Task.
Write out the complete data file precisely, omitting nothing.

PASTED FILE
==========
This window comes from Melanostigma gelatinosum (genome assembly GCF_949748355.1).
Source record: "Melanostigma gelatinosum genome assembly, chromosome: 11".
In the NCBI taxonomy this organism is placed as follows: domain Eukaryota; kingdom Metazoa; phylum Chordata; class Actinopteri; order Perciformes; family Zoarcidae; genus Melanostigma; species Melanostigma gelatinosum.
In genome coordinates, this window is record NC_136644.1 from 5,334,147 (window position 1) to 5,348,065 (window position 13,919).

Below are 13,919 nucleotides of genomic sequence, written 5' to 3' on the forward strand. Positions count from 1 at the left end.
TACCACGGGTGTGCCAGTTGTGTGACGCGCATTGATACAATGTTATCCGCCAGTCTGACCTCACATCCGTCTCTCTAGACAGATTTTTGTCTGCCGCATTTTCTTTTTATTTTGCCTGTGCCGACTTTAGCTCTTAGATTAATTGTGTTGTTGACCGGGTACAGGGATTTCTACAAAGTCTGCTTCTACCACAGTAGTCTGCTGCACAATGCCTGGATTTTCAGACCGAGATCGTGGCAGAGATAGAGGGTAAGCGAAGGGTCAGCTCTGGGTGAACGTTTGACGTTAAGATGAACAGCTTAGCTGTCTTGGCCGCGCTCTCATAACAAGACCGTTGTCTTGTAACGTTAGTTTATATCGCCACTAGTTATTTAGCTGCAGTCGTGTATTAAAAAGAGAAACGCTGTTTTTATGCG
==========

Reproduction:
This window comes from Melanostigma gelatinosum (genome assembly GCF_949748355.1).
Source record: "Melanostigma gelatinosum genome assembly, chromosome: 11".
In the NCBI taxonomy this organism is placed as follows: domain Eukaryota; kingdom Metazoa; phylum Chordata; class Actinopteri; order Perciformes; family Zoarcidae; genus Melanostigma; species Melanostigma gelatinosum.
In genome coordinates, this window is record NC_136644.1 from 5,334,147 (window position 1) to 5,348,065 (window position 13,919).

Below are 13,919 nucleotides of genomic sequence, written 5' to 3' on the forward strand. Positions count from 1 at the left end.
TACCACGGGTGTGCCAGTTGTGTGACGCGCATTGATACAATGTTATCCGCCAGTCTGACCTCACATCCGTCTCTCTAGACAGATTTTTGTCTGCCGCATTTTCTTTTTATTTTGCCTGTGCCGACTTTAGCTCTTAGATTAATTGTGTTGTTGACCGGGTACAGGGATTTCTACAAAGTCTGCTTCTACCACAGTAGTCTGCTGCACAATGCCTGGATTTTCAGACCGAGATCGTGGCAGAGATAGAGGGTAAGCGAAGGGTCAGCTCTGGGTGAACGTTTGACGTTAAGATGAACAGCTTAGCTGTCTTGGCCGCGCTCTCATAACAAGACCGTTGTCTTGTAACGTTAGTTTATATCGCCACTAGTTATTTAGCTGCAGTCGTGTATTAAAAAGAGAAACGCTGTTTTTATGCG